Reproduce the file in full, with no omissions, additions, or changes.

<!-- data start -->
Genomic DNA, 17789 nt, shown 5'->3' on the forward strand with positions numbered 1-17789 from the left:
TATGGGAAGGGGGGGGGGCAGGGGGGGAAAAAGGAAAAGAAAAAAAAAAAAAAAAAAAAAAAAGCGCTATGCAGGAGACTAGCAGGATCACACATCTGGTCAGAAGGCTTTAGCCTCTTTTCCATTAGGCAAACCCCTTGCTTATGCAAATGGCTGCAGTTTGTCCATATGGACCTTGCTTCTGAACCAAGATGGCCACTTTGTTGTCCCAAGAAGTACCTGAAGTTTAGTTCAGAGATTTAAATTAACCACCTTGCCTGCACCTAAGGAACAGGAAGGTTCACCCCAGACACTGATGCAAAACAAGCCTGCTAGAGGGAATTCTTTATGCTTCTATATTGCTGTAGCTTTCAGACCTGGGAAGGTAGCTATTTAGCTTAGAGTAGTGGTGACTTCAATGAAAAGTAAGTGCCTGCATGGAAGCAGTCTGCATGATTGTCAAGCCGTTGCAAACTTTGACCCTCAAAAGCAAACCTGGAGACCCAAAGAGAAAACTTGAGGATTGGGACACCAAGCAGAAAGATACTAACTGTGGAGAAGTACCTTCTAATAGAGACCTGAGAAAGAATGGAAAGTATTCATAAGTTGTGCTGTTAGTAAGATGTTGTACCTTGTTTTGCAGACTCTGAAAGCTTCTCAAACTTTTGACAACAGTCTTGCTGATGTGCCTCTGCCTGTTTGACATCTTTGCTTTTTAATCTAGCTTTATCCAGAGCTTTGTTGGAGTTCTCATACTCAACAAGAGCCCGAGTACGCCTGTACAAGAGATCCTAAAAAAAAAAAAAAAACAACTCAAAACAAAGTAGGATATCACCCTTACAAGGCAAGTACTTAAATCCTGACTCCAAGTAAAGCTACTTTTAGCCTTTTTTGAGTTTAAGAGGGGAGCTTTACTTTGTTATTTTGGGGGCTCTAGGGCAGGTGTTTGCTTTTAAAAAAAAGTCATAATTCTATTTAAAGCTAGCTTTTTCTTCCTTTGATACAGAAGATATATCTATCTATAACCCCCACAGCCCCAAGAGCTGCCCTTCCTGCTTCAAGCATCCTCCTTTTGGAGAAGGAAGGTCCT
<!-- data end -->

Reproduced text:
Genomic DNA, 17789 nt, shown 5'->3' on the forward strand with positions numbered 1-17789 from the left:
TATGGGAAGGGGGGGGGGCAGGGGGGGAAAAAGGAAAAGAAAAAAAAAAAAAAAAAAAAAAAAGCGCTATGCAGGAGACTAGCAGGATCACACATCTGGTCAGAAGGCTTTAGCCTCTTTTCCATTAGGCAAACCCCTTGCTTATGCAAATGGCTGCAGTTTGTCCATATGGACCTTGCTTCTGAACCAAGATGGCCACTTTGTTGTCCCAAGAAGTACCTGAAGTTTAGTTCAGAGATTTAAATTAACCACCTTGCCTGCACCTAAGGAACAGGAAGGTTCACCCCAGACACTGATGCAAAACAAGCCTGCTAGAGGGAATTCTTTATGCTTCTATATTGCTGTAGCTTTCAGACCTGGGAAGGTAGCTATTTAGCTTAGAGTAGTGGTGACTTCAATGAAAAGTAAGTGCCTGCATGGAAGCAGTCTGCATGATTGTCAAGCCGTTGCAAACTTTGACCCTCAAAAGCAAACCTGGAGACCCAAAGAGAAAACTTGAGGATTGGGACACCAAGCAGAAAGATACTAACTGTGGAGAAGTACCTTCTAATAGAGACCTGAGAAAGAATGGAAAGTATTCATAAGTTGTGCTGTTAGTAAGATGTTGTACCTTGTTTTGCAGACTCTGAAAGCTTCTCAAACTTTTGACAACAGTCTTGCTGATGTGCCTCTGCCTGTTTGACATCTTTGCTTTTTAATCTAGCTTTATCCAGAGCTTTGTTGGAGTTCTCATACTCAACAAGAGCCCGAGTACGCCTGTACAAGAGATCCTAAAAAAAAAAAAAAAACAACTCAAAACAAAGTAGGATATCACCCTTACAAGGCAAGTACTTAAATCCTGACTCCAAGTAAAGCTACTTTTAGCCTTTTTTGAGTTTAAGAGGGGAGCTTTACTTTGTTATTTTGGGGGCTCTAGGGCAGGTGTTTGCTTTTAAAAAAAAGTCATAATTCTATTTAAAGCTAGCTTTTTCTTCCTTTGATACAGAAGATATATCTATCTATAACCCCCACAGCCCCAAGAGCTGCCCTTCCTGCTTCAAGCATCCTCCTTTTGGAGAAGGAAGGTCCT